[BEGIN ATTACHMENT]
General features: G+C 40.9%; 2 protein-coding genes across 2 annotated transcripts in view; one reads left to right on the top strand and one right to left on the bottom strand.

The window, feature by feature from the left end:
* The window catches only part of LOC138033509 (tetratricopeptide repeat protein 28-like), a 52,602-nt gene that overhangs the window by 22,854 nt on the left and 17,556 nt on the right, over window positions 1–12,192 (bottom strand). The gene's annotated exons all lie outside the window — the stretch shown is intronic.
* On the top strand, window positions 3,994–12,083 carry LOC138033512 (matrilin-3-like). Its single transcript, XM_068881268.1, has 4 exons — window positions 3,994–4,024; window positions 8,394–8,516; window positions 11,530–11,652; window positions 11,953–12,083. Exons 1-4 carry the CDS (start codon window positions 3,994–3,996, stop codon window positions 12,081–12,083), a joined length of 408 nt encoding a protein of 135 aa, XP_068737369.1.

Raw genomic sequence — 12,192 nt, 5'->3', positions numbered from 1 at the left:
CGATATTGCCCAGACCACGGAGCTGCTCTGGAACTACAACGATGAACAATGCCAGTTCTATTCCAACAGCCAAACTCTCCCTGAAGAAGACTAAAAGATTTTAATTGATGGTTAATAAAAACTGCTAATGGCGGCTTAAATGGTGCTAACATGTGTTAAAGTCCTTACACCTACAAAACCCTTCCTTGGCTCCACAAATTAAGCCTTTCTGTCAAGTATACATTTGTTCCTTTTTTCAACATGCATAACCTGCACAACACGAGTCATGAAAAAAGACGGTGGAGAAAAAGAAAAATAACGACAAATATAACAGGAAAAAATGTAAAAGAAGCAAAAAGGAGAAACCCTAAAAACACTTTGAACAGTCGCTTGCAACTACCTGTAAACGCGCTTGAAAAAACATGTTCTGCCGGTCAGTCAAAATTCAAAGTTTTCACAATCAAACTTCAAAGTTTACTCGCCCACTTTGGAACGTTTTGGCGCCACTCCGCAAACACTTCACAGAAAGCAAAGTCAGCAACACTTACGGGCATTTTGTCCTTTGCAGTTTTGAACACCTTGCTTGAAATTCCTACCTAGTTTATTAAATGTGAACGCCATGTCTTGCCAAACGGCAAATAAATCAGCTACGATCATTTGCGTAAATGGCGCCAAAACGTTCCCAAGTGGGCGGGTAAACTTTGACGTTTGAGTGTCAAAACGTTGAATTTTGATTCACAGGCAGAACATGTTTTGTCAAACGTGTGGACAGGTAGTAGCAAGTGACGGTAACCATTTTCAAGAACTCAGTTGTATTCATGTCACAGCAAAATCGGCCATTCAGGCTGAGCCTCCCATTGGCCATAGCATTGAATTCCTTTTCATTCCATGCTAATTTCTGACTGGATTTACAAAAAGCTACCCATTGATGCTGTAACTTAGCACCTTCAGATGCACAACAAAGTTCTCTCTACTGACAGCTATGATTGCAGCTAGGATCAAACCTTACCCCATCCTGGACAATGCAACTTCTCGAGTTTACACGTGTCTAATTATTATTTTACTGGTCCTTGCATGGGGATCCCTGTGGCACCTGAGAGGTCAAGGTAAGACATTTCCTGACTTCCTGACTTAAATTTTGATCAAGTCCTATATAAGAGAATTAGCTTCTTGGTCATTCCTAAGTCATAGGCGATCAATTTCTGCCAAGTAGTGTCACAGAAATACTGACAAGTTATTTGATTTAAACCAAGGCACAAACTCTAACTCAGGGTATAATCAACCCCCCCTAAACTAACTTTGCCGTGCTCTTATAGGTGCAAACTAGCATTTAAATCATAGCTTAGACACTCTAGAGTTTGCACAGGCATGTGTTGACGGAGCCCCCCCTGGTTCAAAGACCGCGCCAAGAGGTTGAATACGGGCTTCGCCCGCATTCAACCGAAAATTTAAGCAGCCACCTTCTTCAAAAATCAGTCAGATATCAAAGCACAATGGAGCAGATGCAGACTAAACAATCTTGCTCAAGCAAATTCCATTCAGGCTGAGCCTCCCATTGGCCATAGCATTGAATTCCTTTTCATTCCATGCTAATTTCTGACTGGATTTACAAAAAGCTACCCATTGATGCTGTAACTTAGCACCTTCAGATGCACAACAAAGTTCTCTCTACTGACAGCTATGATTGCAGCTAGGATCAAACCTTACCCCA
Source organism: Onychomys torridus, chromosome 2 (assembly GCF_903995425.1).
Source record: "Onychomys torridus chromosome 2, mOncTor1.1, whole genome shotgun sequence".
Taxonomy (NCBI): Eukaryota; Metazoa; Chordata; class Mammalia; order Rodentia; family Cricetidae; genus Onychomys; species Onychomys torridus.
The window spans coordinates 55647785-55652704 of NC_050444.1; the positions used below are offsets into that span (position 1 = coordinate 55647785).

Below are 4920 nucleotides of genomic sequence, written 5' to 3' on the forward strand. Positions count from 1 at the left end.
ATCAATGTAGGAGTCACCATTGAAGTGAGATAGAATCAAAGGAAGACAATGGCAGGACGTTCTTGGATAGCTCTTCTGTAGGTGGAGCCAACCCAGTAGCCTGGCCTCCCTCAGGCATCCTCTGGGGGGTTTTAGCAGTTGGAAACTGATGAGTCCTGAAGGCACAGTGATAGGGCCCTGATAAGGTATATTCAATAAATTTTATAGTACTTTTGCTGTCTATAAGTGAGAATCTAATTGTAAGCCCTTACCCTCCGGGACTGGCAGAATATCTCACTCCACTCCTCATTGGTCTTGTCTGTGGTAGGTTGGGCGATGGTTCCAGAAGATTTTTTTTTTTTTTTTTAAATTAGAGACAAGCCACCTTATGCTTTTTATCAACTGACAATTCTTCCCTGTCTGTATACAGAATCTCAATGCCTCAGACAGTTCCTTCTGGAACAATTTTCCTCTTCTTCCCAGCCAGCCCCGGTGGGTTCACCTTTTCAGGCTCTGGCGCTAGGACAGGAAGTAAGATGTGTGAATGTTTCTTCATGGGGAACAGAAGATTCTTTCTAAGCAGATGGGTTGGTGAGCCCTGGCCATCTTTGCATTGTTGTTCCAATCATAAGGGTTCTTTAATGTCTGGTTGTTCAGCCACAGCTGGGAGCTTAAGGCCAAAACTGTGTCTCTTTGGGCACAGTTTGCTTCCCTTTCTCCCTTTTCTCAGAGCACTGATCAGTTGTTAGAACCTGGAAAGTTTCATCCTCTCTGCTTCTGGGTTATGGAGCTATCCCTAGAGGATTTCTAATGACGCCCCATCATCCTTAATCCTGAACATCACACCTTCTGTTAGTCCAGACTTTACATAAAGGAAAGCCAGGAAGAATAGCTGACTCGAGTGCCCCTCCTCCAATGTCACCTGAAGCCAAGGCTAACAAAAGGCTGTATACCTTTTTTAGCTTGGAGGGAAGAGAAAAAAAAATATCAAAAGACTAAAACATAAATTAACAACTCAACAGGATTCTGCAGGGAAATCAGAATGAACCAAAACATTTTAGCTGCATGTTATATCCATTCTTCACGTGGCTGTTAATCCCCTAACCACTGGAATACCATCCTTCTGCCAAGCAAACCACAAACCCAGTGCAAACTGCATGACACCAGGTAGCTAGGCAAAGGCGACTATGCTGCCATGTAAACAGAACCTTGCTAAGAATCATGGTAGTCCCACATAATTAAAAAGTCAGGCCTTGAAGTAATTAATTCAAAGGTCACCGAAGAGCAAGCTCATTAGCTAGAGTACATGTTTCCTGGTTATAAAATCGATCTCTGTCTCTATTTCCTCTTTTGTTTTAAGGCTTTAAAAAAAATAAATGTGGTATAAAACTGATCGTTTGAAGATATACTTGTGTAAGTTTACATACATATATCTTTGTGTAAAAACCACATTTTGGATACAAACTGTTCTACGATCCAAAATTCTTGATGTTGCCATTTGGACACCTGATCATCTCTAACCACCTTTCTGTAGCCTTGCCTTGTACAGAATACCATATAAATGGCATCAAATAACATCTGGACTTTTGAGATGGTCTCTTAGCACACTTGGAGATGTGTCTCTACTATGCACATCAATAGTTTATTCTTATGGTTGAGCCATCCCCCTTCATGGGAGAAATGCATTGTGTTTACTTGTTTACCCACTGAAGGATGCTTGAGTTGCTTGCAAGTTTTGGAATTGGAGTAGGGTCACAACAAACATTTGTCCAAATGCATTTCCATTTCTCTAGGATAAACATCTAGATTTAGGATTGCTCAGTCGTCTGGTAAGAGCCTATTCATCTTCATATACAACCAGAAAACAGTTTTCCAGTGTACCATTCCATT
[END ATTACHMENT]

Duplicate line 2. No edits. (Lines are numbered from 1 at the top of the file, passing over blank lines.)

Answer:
The window, feature by feature from the left end: